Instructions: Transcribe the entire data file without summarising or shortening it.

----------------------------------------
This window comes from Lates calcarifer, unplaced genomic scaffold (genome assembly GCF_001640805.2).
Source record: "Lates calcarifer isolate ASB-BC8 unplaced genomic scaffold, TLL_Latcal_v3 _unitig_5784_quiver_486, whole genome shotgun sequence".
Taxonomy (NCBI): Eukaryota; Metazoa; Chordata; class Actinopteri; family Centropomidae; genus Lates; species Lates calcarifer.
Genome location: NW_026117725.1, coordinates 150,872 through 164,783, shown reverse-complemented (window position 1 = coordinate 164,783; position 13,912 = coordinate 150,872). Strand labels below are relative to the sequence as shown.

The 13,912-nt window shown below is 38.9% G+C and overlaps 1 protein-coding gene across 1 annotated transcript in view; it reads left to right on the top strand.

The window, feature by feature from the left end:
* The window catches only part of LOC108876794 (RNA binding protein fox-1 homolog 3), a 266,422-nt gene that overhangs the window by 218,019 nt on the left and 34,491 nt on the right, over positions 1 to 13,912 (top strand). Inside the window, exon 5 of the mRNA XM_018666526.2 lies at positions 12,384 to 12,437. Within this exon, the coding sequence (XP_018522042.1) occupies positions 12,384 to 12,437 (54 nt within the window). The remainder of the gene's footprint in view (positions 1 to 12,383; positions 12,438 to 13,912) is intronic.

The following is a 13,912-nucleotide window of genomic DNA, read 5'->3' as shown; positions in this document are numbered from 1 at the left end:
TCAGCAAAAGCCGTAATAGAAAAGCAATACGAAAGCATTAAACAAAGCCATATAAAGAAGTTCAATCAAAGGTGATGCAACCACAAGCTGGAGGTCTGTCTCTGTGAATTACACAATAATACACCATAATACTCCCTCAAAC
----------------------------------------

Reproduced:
This window comes from Lates calcarifer, unplaced genomic scaffold (genome assembly GCF_001640805.2).
Source record: "Lates calcarifer isolate ASB-BC8 unplaced genomic scaffold, TLL_Latcal_v3 _unitig_5784_quiver_486, whole genome shotgun sequence".
Taxonomy (NCBI): Eukaryota; Metazoa; Chordata; class Actinopteri; family Centropomidae; genus Lates; species Lates calcarifer.
Genome location: NW_026117725.1, coordinates 150,872 through 164,783, shown reverse-complemented (window position 1 = coordinate 164,783; position 13,912 = coordinate 150,872). Strand labels below are relative to the sequence as shown.

The 13,912-nt window shown below is 38.9% G+C and overlaps 1 protein-coding gene across 1 annotated transcript in view; it reads left to right on the top strand.

The window, feature by feature from the left end:
* The window catches only part of LOC108876794 (RNA binding protein fox-1 homolog 3), a 266,422-nt gene that overhangs the window by 218,019 nt on the left and 34,491 nt on the right, over positions 1 to 13,912 (top strand). Inside the window, exon 5 of the mRNA XM_018666526.2 lies at positions 12,384 to 12,437. Within this exon, the coding sequence (XP_018522042.1) occupies positions 12,384 to 12,437 (54 nt within the window). The remainder of the gene's footprint in view (positions 1 to 12,383; positions 12,438 to 13,912) is intronic.

The following is a 13,912-nucleotide window of genomic DNA, read 5'->3' as shown; positions in this document are numbered from 1 at the left end:
TCAGCAAAAGCCGTAATAGAAAAGCAATACGAAAGCATTAAACAAAGCCATATAAAGAAGTTCAATCAAAGGTGATGCAACCACAAGCTGGAGGTCTGTCTCTGTGAATTACACAATAATACACCATAATACTCCCTCAAAC